The place used to be packed. In the late 1990s, Bethlehem Golf Club booked about 90,000 rounds annually at its 27-hole facility on both sides of Illick's Mill Road. Tee times were crowded, leagues were full and singles looking for a spontaneous game often were frustrated.
Things have changed since then. Rounds fell to 55,000 last year, and revenue was down about 70 percent since 2001. Now, like many other public courses across the country, Bethlehem Golf Club is moving to claim back some of that business.
"Golf has changed," general manager Tom Wilchak said. "It has leveled off. Some places were able to sustain a basic clientele, whereas ours fell off. There are other courses, we didn't advertise, and the demographic is changing.
"We're going to be aggressive about it. I don't think we can get back to the numbers we did in the 1990s, but I know we can get at least halfway there."
Generating new players while keeping established business is a theme across golf these days. The Tiger Woods boom of the late 1990s has leveled from its heyday of 2000-01, when golfers nationwide played about 518 million rounds, according to the National Golf Foundation.
But the boom hardly has gone bust, said Jim Kass, director of research for the NGF. The number of rounds played in 2006 was 500 million, which has remained fairly steady since 2002. They're just playing on more courses: 15,971 as of Jan. 1, compared with 15,487 in 2000.
"We have this churn happening," Kass said. "It's difficult to increase the number of golfers year after year substantially."
That's the prospect greeting area course operators. The number of players (estimated locally at 60,000 to 70,000) has remained level, but five new public courses have opened since 2004. In addition, the formerly private Berkleigh Country Club will reopen as the public Berkleigh Golf Club this year.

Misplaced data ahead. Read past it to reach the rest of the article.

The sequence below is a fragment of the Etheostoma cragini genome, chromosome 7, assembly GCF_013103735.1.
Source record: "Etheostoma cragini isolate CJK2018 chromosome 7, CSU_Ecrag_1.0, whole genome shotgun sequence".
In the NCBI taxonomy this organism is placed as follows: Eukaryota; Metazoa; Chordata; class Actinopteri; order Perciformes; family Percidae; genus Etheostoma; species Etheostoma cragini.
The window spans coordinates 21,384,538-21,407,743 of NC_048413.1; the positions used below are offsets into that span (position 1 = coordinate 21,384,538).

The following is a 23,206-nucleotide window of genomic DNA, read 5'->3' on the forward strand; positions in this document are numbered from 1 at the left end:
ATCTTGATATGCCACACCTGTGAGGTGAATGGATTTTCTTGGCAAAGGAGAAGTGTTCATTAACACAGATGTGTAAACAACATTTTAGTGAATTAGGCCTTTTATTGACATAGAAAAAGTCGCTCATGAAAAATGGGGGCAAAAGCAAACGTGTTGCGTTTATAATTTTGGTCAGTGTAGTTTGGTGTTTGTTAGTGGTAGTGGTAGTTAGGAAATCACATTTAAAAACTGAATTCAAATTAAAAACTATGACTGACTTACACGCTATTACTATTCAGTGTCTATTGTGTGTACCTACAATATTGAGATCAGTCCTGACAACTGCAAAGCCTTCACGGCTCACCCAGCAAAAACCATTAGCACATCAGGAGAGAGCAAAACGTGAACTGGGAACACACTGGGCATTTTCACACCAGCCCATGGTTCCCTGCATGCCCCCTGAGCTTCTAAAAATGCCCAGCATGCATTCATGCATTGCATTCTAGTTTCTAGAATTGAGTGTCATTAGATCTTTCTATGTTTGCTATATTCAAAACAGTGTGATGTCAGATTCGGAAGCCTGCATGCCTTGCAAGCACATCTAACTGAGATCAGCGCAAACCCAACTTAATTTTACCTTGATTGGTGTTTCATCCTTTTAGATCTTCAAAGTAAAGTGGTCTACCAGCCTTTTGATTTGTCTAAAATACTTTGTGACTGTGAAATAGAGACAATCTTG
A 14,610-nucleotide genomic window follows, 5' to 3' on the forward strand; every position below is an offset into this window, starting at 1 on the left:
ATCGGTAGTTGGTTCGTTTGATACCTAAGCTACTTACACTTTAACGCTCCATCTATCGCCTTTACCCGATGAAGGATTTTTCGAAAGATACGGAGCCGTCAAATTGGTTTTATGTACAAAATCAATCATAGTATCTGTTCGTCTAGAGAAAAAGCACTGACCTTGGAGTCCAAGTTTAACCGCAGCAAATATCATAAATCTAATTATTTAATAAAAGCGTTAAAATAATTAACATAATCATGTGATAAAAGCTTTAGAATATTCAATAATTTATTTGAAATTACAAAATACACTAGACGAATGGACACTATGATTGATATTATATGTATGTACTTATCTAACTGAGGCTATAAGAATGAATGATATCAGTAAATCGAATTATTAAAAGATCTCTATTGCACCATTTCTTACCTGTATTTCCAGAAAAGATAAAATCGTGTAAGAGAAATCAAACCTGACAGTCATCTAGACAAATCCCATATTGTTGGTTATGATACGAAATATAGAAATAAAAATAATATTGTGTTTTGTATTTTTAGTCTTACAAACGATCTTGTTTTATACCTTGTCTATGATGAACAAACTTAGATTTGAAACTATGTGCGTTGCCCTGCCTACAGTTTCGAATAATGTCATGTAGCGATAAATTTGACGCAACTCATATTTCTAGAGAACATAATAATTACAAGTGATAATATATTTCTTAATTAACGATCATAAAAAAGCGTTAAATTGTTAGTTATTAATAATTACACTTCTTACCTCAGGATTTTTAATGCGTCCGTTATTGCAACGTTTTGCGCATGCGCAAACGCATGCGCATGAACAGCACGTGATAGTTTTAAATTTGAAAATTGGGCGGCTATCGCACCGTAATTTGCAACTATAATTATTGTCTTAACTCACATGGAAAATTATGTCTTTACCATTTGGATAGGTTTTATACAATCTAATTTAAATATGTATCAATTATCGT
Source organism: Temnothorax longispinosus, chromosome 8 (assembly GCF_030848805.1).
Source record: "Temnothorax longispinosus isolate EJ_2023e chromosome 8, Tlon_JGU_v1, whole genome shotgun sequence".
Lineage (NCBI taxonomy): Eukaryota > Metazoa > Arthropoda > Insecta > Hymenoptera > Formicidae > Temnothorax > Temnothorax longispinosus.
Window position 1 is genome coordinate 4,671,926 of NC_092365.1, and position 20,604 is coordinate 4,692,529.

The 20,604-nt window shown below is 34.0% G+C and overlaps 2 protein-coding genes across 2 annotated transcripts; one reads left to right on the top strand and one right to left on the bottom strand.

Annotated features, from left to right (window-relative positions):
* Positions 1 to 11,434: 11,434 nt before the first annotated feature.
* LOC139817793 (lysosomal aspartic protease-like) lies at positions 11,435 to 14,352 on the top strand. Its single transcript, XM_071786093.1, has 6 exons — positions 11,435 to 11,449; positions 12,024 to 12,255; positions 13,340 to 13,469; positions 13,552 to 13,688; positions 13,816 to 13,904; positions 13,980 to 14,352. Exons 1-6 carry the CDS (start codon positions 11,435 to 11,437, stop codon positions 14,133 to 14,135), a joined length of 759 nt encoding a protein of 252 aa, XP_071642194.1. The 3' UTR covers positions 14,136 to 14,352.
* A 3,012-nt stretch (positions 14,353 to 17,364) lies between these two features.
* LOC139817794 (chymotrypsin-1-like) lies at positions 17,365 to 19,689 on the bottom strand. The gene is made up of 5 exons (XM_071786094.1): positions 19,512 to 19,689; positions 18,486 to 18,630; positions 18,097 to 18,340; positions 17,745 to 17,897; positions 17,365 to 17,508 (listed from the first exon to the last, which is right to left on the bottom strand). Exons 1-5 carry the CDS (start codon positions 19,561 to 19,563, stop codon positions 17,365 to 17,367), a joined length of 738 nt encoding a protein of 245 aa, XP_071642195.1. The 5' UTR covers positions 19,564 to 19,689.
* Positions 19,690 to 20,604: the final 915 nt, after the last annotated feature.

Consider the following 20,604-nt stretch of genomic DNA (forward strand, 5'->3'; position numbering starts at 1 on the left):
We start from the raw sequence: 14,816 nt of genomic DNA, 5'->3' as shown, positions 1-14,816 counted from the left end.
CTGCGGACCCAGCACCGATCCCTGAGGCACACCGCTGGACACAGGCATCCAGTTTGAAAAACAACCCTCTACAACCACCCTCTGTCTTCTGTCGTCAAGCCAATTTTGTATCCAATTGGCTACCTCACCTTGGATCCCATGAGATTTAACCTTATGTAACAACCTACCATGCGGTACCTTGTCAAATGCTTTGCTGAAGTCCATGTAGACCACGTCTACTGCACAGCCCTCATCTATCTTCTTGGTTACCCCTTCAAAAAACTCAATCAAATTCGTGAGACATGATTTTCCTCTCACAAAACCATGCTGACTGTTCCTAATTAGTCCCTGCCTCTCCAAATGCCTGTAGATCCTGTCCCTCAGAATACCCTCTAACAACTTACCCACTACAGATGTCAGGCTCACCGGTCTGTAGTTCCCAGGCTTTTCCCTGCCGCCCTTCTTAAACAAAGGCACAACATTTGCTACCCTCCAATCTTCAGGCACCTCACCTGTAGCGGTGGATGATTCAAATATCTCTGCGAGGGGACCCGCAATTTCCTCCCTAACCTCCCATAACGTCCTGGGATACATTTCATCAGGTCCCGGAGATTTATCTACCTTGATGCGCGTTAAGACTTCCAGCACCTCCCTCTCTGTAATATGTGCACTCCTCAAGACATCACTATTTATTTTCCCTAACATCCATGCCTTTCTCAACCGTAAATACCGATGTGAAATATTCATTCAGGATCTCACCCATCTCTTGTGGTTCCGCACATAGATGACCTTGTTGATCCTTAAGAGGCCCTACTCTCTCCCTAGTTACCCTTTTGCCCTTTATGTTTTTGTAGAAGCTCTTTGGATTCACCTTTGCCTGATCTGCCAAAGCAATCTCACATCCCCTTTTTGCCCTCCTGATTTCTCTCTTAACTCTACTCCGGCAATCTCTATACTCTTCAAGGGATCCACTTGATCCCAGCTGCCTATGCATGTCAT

As a result, course owners either get creative about new business or give up the business. That's why, Wilchak said, Bethlehem Municipal will promote itself more this year.
Other courses are looking at aggressive pricing promotions, often through e-mail campaigns. Still others are floating ideas such as $1 per-hole green fees, allowing players to reduce both time and cost.
Meanwhile, Alex Patullo, owner of Woodland Hills in Lower Saucon Township, plans to sell his course -- which is open this year -- to a housing developer. He said the business just isn't the same.
"With golf being what it is anymore, it's just not feasible to keep [Woodland Hills] as a golf course," he said.
"A flat industry'
Wedgewood Golf Course in Upper Saucon Township has plans in place for a fourth nine. The addition would join the Oak Nine, which opened in 2000, to give Wedgewood two 18-hole courses.
Building another nine holes would keep general manager Joe Coulson from "pulling out my hair" regarding slow play and tee times, so he can't wait for it. But for now, Coulson is doing just that -- waiting.
"We have the land, we have four different plans on how the new nine would look; we're just waiting to pull the trigger," Coulson said. "There's no reason to throw a few million dollars into a new nine right now."
Regional course operators say they are competing for the same players in what Rick Schwab, who runs Locust Valley and Shepherd Hills, called "a flat industry." Owners are noting fewer out-of-state license plates in their parking lots, which they attribute to gas prices, and more emphasis on pricing promotions to draw players.
Number of players stable
2008 GOLF GUIDE
How to Bring Golfers back to the Course
More competition has courses using marketing, creative pricing and even easier holes to lure players
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